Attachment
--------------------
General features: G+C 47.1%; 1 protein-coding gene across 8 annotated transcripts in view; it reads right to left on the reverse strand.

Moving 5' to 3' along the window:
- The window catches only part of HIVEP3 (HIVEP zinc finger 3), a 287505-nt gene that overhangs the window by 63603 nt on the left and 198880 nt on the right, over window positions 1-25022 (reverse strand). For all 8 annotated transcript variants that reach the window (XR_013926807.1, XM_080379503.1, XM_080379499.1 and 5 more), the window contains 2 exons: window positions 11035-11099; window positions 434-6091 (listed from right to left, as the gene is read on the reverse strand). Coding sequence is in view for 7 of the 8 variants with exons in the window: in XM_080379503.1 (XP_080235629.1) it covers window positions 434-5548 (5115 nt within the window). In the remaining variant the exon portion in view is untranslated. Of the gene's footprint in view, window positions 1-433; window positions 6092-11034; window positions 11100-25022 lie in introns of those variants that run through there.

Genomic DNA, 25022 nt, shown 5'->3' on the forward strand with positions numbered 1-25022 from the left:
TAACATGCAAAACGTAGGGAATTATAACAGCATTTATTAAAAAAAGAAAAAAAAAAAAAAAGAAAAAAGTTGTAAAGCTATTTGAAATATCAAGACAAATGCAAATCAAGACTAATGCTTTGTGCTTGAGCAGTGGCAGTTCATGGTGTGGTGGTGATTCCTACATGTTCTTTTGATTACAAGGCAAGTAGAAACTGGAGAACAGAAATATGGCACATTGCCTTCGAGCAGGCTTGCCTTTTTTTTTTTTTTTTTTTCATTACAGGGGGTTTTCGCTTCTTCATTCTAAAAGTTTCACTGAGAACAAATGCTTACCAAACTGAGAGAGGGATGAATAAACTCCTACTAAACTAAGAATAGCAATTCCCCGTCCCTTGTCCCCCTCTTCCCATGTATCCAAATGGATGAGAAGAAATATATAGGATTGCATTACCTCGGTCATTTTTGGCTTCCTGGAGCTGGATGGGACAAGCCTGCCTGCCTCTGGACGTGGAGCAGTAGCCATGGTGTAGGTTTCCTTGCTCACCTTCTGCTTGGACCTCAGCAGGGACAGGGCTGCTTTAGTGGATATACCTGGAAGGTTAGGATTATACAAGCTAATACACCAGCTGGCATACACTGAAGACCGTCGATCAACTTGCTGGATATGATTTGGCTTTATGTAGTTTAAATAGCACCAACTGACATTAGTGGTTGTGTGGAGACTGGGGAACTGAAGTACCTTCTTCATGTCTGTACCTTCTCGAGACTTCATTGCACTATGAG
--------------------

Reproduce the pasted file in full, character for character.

General features: G+C 47.1%; 1 protein-coding gene across 8 annotated transcripts in view; it reads right to left on the reverse strand.

Moving 5' to 3' along the window:
- The window catches only part of HIVEP3 (HIVEP zinc finger 3), a 287505-nt gene that overhangs the window by 63603 nt on the left and 198880 nt on the right, over window positions 1-25022 (reverse strand). For all 8 annotated transcript variants that reach the window (XR_013926807.1, XM_080379503.1, XM_080379499.1 and 5 more), the window contains 2 exons: window positions 11035-11099; window positions 434-6091 (listed from right to left, as the gene is read on the reverse strand). Coding sequence is in view for 7 of the 8 variants with exons in the window: in XM_080379503.1 (XP_080235629.1) it covers window positions 434-5548 (5115 nt within the window). In the remaining variant the exon portion in view is untranslated. Of the gene's footprint in view, window positions 1-433; window positions 6092-11034; window positions 11100-25022 lie in introns of those variants that run through there.

Genomic DNA, 25022 nt, shown 5'->3' on the forward strand with positions numbered 1-25022 from the left:
TAACATGCAAAACGTAGGGAATTATAACAGCATTTATTAAAAAAAGAAAAAAAAAAAAAAAGAAAAAAGTTGTAAAGCTATTTGAAATATCAAGACAAATGCAAATCAAGACTAATGCTTTGTGCTTGAGCAGTGGCAGTTCATGGTGTGGTGGTGATTCCTACATGTTCTTTTGATTACAAGGCAAGTAGAAACTGGAGAACAGAAATATGGCACATTGCCTTCGAGCAGGCTTGCCTTTTTTTTTTTTTTTTTTTCATTACAGGGGGTTTTCGCTTCTTCATTCTAAAAGTTTCACTGAGAACAAATGCTTACCAAACTGAGAGAGGGATGAATAAACTCCTACTAAACTAAGAATAGCAATTCCCCGTCCCTTGTCCCCCTCTTCCCATGTATCCAAATGGATGAGAAGAAATATATAGGATTGCATTACCTCGGTCATTTTTGGCTTCCTGGAGCTGGATGGGACAAGCCTGCCTGCCTCTGGACGTGGAGCAGTAGCCATGGTGTAGGTTTCCTTGCTCACCTTCTGCTTGGACCTCAGCAGGGACAGGGCTGCTTTAGTGGATATACCTGGAAGGTTAGGATTATACAAGCTAATACACCAGCTGGCATACACTGAAGACCGTCGATCAACTTGCTGGATATGATTTGGCTTTATGTAGTTTAAATAGCACCAACTGACATTAGTGGTTGTGTGGAGACTGGGGAACTGAAGTACCTTCTTCATGTCTGTACCTTCTCGAGACTTCATTGCACTATGAG